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On March 19, the nation marked its fifth year of conflict in Iraq. Most of us have scarcely a clue about what a soldier’s day-to-day life is like.
Days later, a more sobering milestone was reached: the 4,000th U. While you may not know what it’s like to interrogate an insurgent or jump out of bed at 3 a.m. In recent years, an average of 45 to 70 graduates each year from UVA’s ROTC programs entered military service. The Virginia alumni serving in Iraq are not just infantrymen and aviators fighting insurgents, but also chaplains, physical therapists, doctors and administrators taking care of their own.
I was a platoon leader at the time, in charge of four helicopters, 10 pilots and six crew chiefs. You would hear an explosion, then an alarm would go off and everyone would put on their gas masks and move into protective bunkers.
That night was the first time any of us had actually seen the Patriot launch and intercept something.
That was the same night as the fratricide grenade attack by Sgt. I think we were all ready to get out of Kuwait at that point, even if it meant going into Iraq.
I worked in civil-military operations, and our goal was to create or improve all of Baghdad’s municipal institutions like hospitals, schools, banks and fire departments.
They are engineers and civil affairs officers helping to rebuild Iraq.
We contacted a handful of them—some of whom are in Iraq, others who have gone and returned—and asked about their experiences.
Our notion of the war in Iraq is often cobbled together from images on the evening news of roadside bomb explosions, flag-draped caskets and tanks rolling through expanses of sand in every shade of brown.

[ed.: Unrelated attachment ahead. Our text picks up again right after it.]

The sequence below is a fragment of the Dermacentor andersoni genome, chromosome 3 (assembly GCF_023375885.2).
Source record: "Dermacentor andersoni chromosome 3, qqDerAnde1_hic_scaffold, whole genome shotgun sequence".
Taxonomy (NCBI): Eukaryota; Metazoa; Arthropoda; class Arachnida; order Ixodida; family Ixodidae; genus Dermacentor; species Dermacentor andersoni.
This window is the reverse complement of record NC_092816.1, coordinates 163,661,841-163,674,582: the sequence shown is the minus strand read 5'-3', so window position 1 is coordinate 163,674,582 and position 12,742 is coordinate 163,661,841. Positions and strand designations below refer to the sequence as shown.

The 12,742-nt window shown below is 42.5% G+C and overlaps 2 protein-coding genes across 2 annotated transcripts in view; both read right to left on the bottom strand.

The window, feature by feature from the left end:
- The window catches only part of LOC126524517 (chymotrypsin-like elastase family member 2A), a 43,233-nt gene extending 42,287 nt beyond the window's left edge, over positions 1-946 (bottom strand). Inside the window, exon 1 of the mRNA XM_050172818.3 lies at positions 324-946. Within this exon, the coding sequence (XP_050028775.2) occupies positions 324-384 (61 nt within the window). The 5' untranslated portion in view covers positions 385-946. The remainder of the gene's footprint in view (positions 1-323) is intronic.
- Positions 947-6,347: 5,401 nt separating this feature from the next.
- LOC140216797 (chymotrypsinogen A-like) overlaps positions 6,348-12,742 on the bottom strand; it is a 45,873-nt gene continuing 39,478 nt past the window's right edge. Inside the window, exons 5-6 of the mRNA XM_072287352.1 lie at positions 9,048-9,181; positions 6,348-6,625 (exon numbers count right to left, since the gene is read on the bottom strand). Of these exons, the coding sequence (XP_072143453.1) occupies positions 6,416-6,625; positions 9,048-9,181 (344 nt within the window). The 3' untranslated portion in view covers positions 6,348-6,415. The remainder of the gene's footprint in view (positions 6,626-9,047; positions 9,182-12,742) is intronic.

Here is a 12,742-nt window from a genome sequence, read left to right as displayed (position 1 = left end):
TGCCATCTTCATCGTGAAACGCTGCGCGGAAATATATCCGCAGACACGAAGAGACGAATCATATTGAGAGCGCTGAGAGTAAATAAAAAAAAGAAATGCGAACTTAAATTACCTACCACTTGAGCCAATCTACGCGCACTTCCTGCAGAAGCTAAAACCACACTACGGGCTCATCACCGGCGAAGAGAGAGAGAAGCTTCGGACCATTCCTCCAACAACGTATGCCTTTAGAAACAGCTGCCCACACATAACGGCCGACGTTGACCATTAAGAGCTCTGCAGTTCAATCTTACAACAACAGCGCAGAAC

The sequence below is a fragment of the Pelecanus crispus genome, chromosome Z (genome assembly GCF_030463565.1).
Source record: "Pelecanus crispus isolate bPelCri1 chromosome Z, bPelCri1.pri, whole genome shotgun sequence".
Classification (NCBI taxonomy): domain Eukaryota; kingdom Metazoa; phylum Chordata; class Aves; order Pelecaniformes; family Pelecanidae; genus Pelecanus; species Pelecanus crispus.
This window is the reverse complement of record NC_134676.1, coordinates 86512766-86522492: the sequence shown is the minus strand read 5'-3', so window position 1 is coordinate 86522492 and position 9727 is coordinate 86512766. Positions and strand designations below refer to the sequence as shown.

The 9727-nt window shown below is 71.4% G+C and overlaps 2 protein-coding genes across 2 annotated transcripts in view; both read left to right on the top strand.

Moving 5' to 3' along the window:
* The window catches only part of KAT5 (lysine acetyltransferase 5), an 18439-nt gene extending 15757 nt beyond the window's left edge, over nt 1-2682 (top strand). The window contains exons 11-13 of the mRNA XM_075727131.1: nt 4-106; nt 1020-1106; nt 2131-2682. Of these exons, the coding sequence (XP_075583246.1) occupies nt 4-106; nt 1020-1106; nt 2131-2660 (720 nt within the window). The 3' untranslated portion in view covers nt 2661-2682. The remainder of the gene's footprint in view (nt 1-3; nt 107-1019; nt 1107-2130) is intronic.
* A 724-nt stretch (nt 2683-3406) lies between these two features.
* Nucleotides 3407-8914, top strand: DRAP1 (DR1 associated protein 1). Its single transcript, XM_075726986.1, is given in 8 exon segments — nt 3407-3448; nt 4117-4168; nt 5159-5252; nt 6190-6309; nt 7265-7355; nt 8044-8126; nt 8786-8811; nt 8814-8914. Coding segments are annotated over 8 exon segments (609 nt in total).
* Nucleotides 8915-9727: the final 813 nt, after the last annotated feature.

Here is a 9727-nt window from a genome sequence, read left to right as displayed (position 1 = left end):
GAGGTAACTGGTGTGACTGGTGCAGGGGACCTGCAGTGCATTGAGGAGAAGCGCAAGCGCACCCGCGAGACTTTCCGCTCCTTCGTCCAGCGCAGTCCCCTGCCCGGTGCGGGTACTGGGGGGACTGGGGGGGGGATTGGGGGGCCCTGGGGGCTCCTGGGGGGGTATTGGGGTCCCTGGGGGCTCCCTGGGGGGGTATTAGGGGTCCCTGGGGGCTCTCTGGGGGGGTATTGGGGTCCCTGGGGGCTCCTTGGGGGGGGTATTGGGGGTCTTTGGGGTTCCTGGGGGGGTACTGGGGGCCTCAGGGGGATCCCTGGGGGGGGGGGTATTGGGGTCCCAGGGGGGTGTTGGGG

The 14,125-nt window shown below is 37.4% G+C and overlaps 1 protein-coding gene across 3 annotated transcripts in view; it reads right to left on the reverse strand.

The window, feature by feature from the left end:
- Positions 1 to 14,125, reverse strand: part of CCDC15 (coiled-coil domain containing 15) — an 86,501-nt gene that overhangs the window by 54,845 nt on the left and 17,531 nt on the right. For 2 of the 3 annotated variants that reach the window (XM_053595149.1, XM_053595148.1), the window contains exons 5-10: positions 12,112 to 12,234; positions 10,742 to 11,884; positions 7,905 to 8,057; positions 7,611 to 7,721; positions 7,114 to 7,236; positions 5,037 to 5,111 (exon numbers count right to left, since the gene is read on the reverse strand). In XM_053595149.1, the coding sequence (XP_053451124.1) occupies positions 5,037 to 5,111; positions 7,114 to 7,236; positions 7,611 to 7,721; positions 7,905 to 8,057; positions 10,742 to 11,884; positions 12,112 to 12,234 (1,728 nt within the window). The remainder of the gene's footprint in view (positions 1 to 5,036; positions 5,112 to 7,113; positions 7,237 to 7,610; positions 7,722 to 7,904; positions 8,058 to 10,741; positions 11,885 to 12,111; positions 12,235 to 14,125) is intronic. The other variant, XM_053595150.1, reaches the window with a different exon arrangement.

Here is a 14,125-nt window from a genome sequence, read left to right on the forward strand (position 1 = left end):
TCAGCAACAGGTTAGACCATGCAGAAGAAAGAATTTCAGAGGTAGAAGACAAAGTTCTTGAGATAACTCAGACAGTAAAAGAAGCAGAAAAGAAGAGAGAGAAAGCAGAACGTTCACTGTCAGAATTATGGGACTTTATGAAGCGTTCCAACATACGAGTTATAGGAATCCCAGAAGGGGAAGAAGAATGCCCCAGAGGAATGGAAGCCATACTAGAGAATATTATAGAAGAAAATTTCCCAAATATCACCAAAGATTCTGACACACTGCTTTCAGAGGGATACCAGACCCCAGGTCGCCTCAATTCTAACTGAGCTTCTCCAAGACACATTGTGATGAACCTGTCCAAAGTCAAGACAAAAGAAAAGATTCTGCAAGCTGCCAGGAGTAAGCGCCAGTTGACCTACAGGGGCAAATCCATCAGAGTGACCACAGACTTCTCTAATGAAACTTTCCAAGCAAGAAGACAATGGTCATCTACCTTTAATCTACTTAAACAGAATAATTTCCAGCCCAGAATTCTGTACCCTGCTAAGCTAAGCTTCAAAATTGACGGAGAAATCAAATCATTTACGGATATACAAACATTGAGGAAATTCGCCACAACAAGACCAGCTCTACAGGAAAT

Those who served in the early days of the war often lived in tents, bombed-out office buildings, even Saddam Hussein’s palaces. I wouldn’t be doing this if I didn’t.” The majority of cases we saw were everyday ailments, things like back pain and sore throats.
They went months without a proper shower or truly clean clothes, often in triple-digit temperatures. “I have the best job that any man could ask for,” writes Army Major Cris Simon (Col ’95) by e-mail from Iraq. But another part of our job was going down to the Army morgue and processing the paperwork for soldiers killed in action.
In November 2004, we had eight critically wounded soldiers come to us and we were able to save seven of them.
They were on an orientation ride in the area and they walked over to inspect something suspicious. When they arrived at our medical facility, the back doors of their armored personnel carriers dropped down and it was like a scene from a movie: critically injured men falling out with blood everywhere.
I was thankful they would never have to see him like that.